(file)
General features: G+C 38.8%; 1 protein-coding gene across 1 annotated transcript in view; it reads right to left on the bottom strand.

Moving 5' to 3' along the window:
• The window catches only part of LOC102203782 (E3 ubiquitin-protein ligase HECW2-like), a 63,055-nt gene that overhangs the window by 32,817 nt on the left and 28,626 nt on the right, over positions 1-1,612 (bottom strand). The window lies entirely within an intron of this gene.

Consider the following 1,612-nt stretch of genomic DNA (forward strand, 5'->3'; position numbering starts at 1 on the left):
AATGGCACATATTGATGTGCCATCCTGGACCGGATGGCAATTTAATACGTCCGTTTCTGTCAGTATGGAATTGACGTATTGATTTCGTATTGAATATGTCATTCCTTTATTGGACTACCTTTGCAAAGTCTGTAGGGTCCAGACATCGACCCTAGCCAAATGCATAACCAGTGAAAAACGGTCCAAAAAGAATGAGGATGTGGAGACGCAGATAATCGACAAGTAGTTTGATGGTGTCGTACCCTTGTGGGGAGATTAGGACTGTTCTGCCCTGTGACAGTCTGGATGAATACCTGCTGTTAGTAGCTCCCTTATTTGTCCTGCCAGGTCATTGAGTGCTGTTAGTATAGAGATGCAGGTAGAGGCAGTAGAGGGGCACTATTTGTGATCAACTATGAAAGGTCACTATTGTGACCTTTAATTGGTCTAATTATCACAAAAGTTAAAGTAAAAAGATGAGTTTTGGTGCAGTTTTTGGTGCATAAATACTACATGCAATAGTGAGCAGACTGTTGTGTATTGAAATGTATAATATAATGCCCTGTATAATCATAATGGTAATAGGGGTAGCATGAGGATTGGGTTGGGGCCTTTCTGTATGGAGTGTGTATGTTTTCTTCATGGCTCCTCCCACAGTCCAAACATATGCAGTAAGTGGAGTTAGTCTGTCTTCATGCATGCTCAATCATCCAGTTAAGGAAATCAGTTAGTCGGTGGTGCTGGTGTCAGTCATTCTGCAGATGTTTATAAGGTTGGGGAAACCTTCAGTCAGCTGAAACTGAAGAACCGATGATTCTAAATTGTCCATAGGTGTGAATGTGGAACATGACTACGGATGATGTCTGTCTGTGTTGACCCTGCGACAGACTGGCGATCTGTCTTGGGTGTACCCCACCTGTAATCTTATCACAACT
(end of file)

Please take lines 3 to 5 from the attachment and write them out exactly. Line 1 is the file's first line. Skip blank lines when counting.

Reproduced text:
• The window catches only part of LOC102203782 (E3 ubiquitin-protein ligase HECW2-like), a 63,055-nt gene that overhangs the window by 32,817 nt on the left and 28,626 nt on the right, over positions 1-1,612 (bottom strand). The window lies entirely within an intron of this gene.

Consider the following 1,612-nt stretch of genomic DNA (forward strand, 5'->3'; position numbering starts at 1 on the left):
AATGGCACATATTGATGTGCCATCCTGGACCGGATGGCAATTTAATACGTCCGTTTCTGTCAGTATGGAATTGACGTATTGATTTCGTATTGAATATGTCATTCCTTTATTGGACTACCTTTGCAAAGTCTGTAGGGTCCAGACATCGACCCTAGCCAAATGCATAACCAGTGAAAAACGGTCCAAAAAGAATGAGGATGTGGAGACGCAGATAATCGACAAGTAGTTTGATGGTGTCGTACCCTTGTGGGGAGATTAGGACTGTTCTGCCCTGTGACAGTCTGGATGAATACCTGCTGTTAGTAGCTCCCTTATTTGTCCTGCCAGGTCATTGAGTGCTGTTAGTATAGAGATGCAGGTAGAGGCAGTAGAGGGGCACTATTTGTGATCAACTATGAAAGGTCACTATTGTGACCTTTAATTGGTCTAATTATCACAAAAGTTAAAGTAAAAAGATGAGTTTTGGTGCAGTTTTTGGTGCATAAATACTACATGCAATAGTGAGCAGACTGTTGTGTATTGAAATGTATAATATAATGCCCTGTATAATCATAATGGTAATAGGGGTAGCATGAGGATTGGGTTGGGGCCTTTCTGTATGGAGTGTGTATGTTTTCTTCATGGCTCCTCCCACAGTCCAAACATATGCAGTAAGTGGAGTTAGTCTGTCTTCATGCATGCTCAATCATCCAGTTAAGGAAATCAGTTAGTCGGTGGTGCTGGTGTCAGTCATTCTGCAGATGTTTATAAGGTTGGGGAAACCTTCAGTCAGCTGAAACTGAAGAACCGATGATTCTAAATTGTCCATAGGTGTGAATGTGGAACATGACTACGGATGATGTCTGTCTGTGTTGACCCTGCGACAGACTGGCGATCTGTCTTGGGTGTACCCCACCTGTAATCTTATCACAACT